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History of Psychology Books

You are currently browsing 51–60 of 116 new and published books in the subject of History of Psychology — sorted by publish date from newer books to older books.

For books that are not yet published; please browse forthcoming books.

New and Published Books – Page 6

  1. Portraits of Pioneers in Psychology

    Volume VI

    Edited by Donald A. Dewsbury, Ludy T. Benjamin, Jr., Michael Wertheimer

    Series: Portraits of Pioneers in Psychology Series

    This sixth book in the Portraits of Pioneers in Psychology Series preserves the diversity that has characterized earlier volumes as it brings to life psychologists who have made substantial contributions to the field of the history of psychology. These chapters illustrate the pioneering endeavors...

    Published December 4th 2012 by Psychology Press

  2. Subjectivity in Motion

    Life, Art, and Movement in the Work of Hermann Rorschach

    By Naamah Akavia

    Series: Routledge Monographs in Mental Health

    The motif of human movement has long been understood as central to Hermann Rorschach’s strikingly innovative inkblot experiment. But owing to Rorschach’s untimely death a year after publishing his famous work, Psychodiagnostics, the world has lacked an adequate understanding of how he came to put...

    Published November 26th 2012 by Routledge

  3. Seven Views of Mind

    By Lise Wallach, Michael A Wallach

    A CHOICE Outstanding Academic Title 2013! This book examines seven different answers to the question, "What are we talking about when we talk about the mind?" It begins by considering the dualistic view, frequently taken for granted by students, that words like "belief," "anger," and "jealousy"...

    Published August 13th 2012 by Psychology Press

  4. Being Human

    Psychological and Philosophical Perspectives

    By Richard Gross

    Richard Gross turns his expert eye to the psychology of human nature in a contemplative account encompassing cognition, consciousness, language, time perception, sense of mortality and human society. This book will help you to consider the unique aspects of being human and to understand the...

    Published January 27th 2012 by Routledge

  5. Interactive Oral History Interviewing

    Edited by Eva M. McMahan, Kim Lacy Rogers

    Series: Routledge Communication Series

    The essays in this anthology represent, in the broadest sense, an interpretive perspective of inquiry that has flourished in oral history for the past 15 years. This perspective considers oral history interviews as subjective, socially constructed and emergent events; that is, understanding,...

    Published December 9th 2011 by Routledge

  6. Handbook of the History of Social Psychology

    Edited by Arie W. Kruglanski, Wolfgang Stroebe

    For the first time in the history of social psychology, we have a handbook on the history of social psychology. In it, leading luminaries in the field present their take on how research in their own domains has unfolded, on the scientists whose impact shaped the research agendas in the different...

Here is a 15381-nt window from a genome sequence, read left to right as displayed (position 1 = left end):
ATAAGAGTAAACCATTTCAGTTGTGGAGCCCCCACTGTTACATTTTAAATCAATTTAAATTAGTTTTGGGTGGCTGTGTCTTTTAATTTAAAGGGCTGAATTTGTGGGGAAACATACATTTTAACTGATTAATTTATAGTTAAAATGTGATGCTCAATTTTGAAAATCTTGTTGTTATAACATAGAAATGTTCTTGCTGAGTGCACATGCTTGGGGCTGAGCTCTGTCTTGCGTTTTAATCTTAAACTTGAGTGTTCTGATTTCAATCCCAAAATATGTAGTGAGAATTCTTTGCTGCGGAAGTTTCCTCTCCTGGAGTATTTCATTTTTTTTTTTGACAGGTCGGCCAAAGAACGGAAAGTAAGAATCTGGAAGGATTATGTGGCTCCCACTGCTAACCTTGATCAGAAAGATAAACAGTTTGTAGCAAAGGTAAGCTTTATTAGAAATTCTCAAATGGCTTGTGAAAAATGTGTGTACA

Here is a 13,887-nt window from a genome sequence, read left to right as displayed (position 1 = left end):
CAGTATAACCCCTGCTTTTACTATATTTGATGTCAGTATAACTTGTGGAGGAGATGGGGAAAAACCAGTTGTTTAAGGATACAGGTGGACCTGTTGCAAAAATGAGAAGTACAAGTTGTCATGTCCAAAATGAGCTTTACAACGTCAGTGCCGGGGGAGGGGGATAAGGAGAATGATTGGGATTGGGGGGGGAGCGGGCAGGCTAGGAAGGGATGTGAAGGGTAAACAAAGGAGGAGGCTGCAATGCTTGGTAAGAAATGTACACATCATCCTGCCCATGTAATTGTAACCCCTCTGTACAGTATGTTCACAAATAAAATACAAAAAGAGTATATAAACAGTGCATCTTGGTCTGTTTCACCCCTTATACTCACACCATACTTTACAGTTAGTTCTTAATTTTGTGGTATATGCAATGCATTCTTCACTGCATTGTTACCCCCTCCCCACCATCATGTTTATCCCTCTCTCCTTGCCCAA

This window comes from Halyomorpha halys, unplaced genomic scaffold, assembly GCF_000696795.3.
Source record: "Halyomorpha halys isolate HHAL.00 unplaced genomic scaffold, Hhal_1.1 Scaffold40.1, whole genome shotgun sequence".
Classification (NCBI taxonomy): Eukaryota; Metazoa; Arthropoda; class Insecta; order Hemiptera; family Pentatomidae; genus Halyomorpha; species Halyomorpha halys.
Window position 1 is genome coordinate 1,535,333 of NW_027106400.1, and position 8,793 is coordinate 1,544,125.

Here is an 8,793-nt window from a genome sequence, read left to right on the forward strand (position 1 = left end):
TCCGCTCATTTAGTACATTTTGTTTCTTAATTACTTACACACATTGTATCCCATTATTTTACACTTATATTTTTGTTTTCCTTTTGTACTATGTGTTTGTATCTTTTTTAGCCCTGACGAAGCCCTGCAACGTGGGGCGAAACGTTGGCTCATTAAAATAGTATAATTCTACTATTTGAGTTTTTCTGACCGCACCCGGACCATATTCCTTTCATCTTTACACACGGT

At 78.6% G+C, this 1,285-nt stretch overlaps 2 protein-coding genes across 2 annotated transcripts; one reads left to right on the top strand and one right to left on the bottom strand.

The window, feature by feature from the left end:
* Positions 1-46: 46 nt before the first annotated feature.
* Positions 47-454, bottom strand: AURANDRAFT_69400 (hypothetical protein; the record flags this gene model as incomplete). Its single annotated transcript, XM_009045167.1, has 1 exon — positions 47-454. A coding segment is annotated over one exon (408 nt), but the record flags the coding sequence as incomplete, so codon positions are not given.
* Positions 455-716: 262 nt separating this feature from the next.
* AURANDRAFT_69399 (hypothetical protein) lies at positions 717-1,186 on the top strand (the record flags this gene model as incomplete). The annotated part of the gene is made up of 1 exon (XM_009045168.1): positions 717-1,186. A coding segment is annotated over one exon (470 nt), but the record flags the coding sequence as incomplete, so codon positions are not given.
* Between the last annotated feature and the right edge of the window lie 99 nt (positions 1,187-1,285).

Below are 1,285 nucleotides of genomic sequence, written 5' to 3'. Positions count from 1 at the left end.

Published December 1st 2011 by Psychology Press

  7. A Brief History of Psychology

    By Michael Wertheimer

    This brief, inexpensive text offers the utmost in flexibility in teaching the history of psychology. Used as a stand-alone text or with readers, this engaging book is noted for its analysis of the scientific and philosophical emergence of the field. Readers appreciate the book’s balanced coverage...

    Published October 27th 2011 by Psychology Press

  8. Portraits of Pioneers in Developmental Psychology

    Edited by Wade Pickren, Donald A. Dewsbury, Michael Wertheimer

    Utilizing an informal, sometimes humorous style of writing, this book brings to life 16 developmental psychologists who made a significant contribution to their field. Written by noted scholars, each chapter provides a glimpse into the personal and scholarly lives of these innovative "pioneers"....

    Published October 26th 2011 by Psychology Press

  9. Exhibiting Madness in Museums

    Remembering Psychiatry Through Collection and Display

    Edited by Catharine Coleborne, Dolly MacKinnon

    Series: Routledge Research in Museum Studies

    While much has been written on the history of psychiatry, remarkably little has been written about psychiatric collections or curating. Exhibiting Madness in Museums offers a comparative history of independent and institutional collections of psychiatric objects in Australia, New Zealand, Canada...

    Published June 22nd 2011 by Routledge

  10. Revitalizing Political Psychology

    The Legacy of Harold D. Lasswell

    By William Ascher, Barbara Hirschfelder-Ascher

    The goal of this book is to recapture the diminished roles of affect, psychological needs, and the psychodynamic mechanisms that are crucial for understanding political behavior by explaining and extending the contributions of Harold D. Lasswell, the dominant figure in political psychology in...

    Published April 8th 2010 by Psychology Press